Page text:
What’s the difference between an ale and a lager? Like scotch and bourbon are both whiskies, ale and lager are both beer. By definition, an ale is brewed with a top-fermenting yeast that thrives at mid-range room temperatures. For this reason, ales are typically stored between 60° and 78° Fahrenheit during the fermentation stage. This type of yeast, and the fermentation temperature tend to give ales a fruitier and spicier flavor than lagers. Generally speaking, ales are more robust and complex. A few common styles of ale include pale ale, India pale ale, amber ale, porters, and stouts. In contrast, lagers (In German, Lager means, to store away) are made with bottom-fermenting yeast that work best at cooler temperatures, usually between 35° and 55° Fahrenheit. Fermentation happens a bit slower at cooler temps making the beer more stable, so it can be stored (or “lagered”) for longer periods than ales. This yeast tends to have less characteristics presence in the finished beer. As compared to ales, lagers have a cleaner and crisper quality with emphasis on the hops and malt flavors. The lager family includes but is no limited to, pilsners, bocks, and dunkels.
Now you may be wondering what top fermentation and bottom fermentation are. The top-fermenting versus bottom-fermenting yeast distinction likely originated in the observation that ale typically features a large, fluffy kräusen (Pronounced kroy-ZEN – it is the foamy head that develops on top of fermenting beer. It is used by brewers to gauge when the fermentation process is going strong and when it is complete) on top of the fermenting beer. Lagers have a kräusen as well, but it is usually smaller and less vigorous. This has less to do with any particular positional preference in the vessel than it does with the simple fact that cool fermentations are more subtle than warm fermentations. Yeast works slower when it’s cold than when it’s warm, which is why you’ll get less to no fruity esters with lagered beer. Observe an active fermentation for any length of time and you’ll immediately notice that yeast activity is distributed throughout the liquid. As billions of yeast cells multiply and feed upon the available sugars, initially clear wort becomes rather cloudy. Bubbles rise to the top from all points in the fermenter, and the whole mass appears to churn violently. When fermentation is over, those yeast cells drop out of solution, and the beer becomes clear once again. Most yeast cells, ale and lager alike, flocculate and end up on the bottom of the fermentation vessel, at least to some degree.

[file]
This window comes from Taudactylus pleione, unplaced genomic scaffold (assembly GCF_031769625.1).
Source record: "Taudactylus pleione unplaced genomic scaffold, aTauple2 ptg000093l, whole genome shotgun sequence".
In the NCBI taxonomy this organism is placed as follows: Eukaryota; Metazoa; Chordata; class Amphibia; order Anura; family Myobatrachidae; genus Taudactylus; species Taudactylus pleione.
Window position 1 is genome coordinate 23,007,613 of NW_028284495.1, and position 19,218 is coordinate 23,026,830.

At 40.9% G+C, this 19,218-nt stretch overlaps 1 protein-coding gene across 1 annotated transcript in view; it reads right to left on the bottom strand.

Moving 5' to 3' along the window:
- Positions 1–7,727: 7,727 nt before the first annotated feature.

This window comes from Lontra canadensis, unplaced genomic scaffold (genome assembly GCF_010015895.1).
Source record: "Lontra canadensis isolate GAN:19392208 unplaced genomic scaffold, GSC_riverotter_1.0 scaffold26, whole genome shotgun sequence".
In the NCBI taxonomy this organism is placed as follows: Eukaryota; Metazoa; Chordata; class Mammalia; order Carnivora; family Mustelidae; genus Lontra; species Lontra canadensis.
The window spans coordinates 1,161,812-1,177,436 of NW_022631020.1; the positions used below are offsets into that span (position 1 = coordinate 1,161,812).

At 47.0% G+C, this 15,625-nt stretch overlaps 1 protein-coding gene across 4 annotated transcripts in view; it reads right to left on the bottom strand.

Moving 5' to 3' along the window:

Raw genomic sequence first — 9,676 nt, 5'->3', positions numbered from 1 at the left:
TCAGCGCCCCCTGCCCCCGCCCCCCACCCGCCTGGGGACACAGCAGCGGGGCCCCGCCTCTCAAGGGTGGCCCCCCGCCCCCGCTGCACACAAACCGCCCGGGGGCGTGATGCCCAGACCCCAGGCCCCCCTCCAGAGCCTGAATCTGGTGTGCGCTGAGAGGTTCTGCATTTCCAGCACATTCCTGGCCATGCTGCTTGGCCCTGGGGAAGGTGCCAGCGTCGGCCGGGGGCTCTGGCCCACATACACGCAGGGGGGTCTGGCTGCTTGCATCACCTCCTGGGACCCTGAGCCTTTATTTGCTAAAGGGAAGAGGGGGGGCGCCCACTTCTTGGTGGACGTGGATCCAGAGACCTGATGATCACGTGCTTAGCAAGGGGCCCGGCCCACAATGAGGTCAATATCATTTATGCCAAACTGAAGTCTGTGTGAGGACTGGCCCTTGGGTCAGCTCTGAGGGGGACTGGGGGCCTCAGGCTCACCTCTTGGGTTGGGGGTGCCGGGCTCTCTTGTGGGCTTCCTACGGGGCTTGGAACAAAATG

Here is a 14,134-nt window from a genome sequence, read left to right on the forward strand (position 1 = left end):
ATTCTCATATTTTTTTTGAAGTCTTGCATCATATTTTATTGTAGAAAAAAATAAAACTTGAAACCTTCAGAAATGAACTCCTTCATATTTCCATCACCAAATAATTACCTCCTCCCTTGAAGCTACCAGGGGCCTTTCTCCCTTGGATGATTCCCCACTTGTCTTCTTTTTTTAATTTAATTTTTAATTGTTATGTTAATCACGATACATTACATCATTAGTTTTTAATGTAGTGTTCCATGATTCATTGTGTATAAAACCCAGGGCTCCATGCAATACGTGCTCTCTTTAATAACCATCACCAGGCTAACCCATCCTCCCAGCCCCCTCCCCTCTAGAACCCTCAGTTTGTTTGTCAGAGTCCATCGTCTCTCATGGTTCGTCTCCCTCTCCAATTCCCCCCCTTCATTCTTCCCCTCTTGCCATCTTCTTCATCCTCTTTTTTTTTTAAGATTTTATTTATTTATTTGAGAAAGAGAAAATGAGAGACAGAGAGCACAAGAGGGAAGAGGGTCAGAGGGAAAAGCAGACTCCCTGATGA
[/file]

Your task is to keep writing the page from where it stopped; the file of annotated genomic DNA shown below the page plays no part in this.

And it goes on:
Here is where it all gets a bit tricky…some brewer’s yeasts fall into a grey area that blurs the clear distinctions between ale and lager. Some ale yeast can be fermented at lager temperatures and vice versa. For example, beer styles like Kölsch and altbier are fermented with ale yeasts at low, almost lager-like temperatures. And California common beer is fermented with a lager strain that has adapted to warm, almost ale-like temperatures.
So ultimately, Ale fermentation falls on the warm side of the scale, with yeasts that prefer a general range of 60 to 78°F. Clean fermenting beer styles, like those of English and American “origin” (think pale ales, porters, stouts, etc) tend to stay under 68–70°F. As fermentation temperature creeps above 70°F and approaches 80°F or warmer, ale yeasts can lend complex esters and phenols to beer. When intentionally created, these compounds add interesting complexity and are hallmarks of many Belgian, French, and some German styles. That peppery finish in your favorite French saison, or the notes of banana and bubblegum in your German wheat beer, are results of yeast activity and can be manipulated based on the fermentation temperature (yeast can lend tons of flavor!). And on the other side of the coin, lagers are fermented at cooler temperatures than ales, but not as cold as you might think. Typically, lager fermentation is conducted in the range of 48–58°F, and because some lager yeasts can ferment more kinds of sugars than ale yeasts, the final beer is often crisper on the palate. The cold fermentation temperature also means that yeast-derived flavors like esters and phenols are rarely present. Fermenting lager, however, has one additional step compared to ale fermentation: lagering. Many beer drinkers assume lagers are fermented near freezing, but what they are actually thinking of is the extended cold lagering period during which the beer is aged for at least 2 to 3 weeks near 32°F. This cold aging period allows lager yeasts and other proteins to precipitate out, which helps deliver the signature smooth, crisp lager drinking experience.
Hope this clears up any confusion you may have had between the two.